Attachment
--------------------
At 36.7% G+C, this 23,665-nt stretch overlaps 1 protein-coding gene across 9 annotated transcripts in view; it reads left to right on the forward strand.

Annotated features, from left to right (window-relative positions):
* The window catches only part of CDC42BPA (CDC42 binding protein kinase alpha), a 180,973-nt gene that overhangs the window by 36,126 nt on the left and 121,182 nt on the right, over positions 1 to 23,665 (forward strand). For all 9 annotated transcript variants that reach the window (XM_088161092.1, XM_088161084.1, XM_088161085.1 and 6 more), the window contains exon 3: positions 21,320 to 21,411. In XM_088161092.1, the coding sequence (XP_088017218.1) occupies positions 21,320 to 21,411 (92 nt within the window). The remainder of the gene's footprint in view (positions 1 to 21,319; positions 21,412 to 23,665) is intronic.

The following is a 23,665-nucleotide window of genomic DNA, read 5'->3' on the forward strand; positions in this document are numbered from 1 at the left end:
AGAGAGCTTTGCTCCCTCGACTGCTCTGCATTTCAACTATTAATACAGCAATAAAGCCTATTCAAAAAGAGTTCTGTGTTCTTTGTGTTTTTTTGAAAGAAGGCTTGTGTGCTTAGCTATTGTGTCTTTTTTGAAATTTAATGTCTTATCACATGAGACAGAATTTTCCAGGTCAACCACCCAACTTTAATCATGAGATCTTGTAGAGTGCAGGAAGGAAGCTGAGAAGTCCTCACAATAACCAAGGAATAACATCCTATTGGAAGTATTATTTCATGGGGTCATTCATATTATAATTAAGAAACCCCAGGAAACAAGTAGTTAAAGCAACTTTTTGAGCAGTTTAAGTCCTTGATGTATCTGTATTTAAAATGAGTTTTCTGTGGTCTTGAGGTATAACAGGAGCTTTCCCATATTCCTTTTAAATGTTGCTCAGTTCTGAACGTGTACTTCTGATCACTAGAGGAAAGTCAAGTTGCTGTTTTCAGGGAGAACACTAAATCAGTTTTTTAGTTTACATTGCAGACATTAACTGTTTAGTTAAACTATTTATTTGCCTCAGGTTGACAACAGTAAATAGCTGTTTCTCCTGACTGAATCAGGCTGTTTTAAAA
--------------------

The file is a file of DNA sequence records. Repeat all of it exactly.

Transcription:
At 36.7% G+C, this 23,665-nt stretch overlaps 1 protein-coding gene across 9 annotated transcripts in view; it reads left to right on the forward strand.

Annotated features, from left to right (window-relative positions):
* The window catches only part of CDC42BPA (CDC42 binding protein kinase alpha), a 180,973-nt gene that overhangs the window by 36,126 nt on the left and 121,182 nt on the right, over positions 1 to 23,665 (forward strand). For all 9 annotated transcript variants that reach the window (XM_088161092.1, XM_088161084.1, XM_088161085.1 and 6 more), the window contains exon 3: positions 21,320 to 21,411. In XM_088161092.1, the coding sequence (XP_088017218.1) occupies positions 21,320 to 21,411 (92 nt within the window). The remainder of the gene's footprint in view (positions 1 to 21,319; positions 21,412 to 23,665) is intronic.

The following is a 23,665-nucleotide window of genomic DNA, read 5'->3' on the forward strand; positions in this document are numbered from 1 at the left end:
AGAGAGCTTTGCTCCCTCGACTGCTCTGCATTTCAACTATTAATACAGCAATAAAGCCTATTCAAAAAGAGTTCTGTGTTCTTTGTGTTTTTTTGAAAGAAGGCTTGTGTGCTTAGCTATTGTGTCTTTTTTGAAATTTAATGTCTTATCACATGAGACAGAATTTTCCAGGTCAACCACCCAACTTTAATCATGAGATCTTGTAGAGTGCAGGAAGGAAGCTGAGAAGTCCTCACAATAACCAAGGAATAACATCCTATTGGAAGTATTATTTCATGGGGTCATTCATATTATAATTAAGAAACCCCAGGAAACAAGTAGTTAAAGCAACTTTTTGAGCAGTTTAAGTCCTTGATGTATCTGTATTTAAAATGAGTTTTCTGTGGTCTTGAGGTATAACAGGAGCTTTCCCATATTCCTTTTAAATGTTGCTCAGTTCTGAACGTGTACTTCTGATCACTAGAGGAAAGTCAAGTTGCTGTTTTCAGGGAGAACACTAAATCAGTTTTTTAGTTTACATTGCAGACATTAACTGTTTAGTTAAACTATTTATTTGCCTCAGGTTGACAACAGTAAATAGCTGTTTCTCCTGACTGAATCAGGCTGTTTTAAAA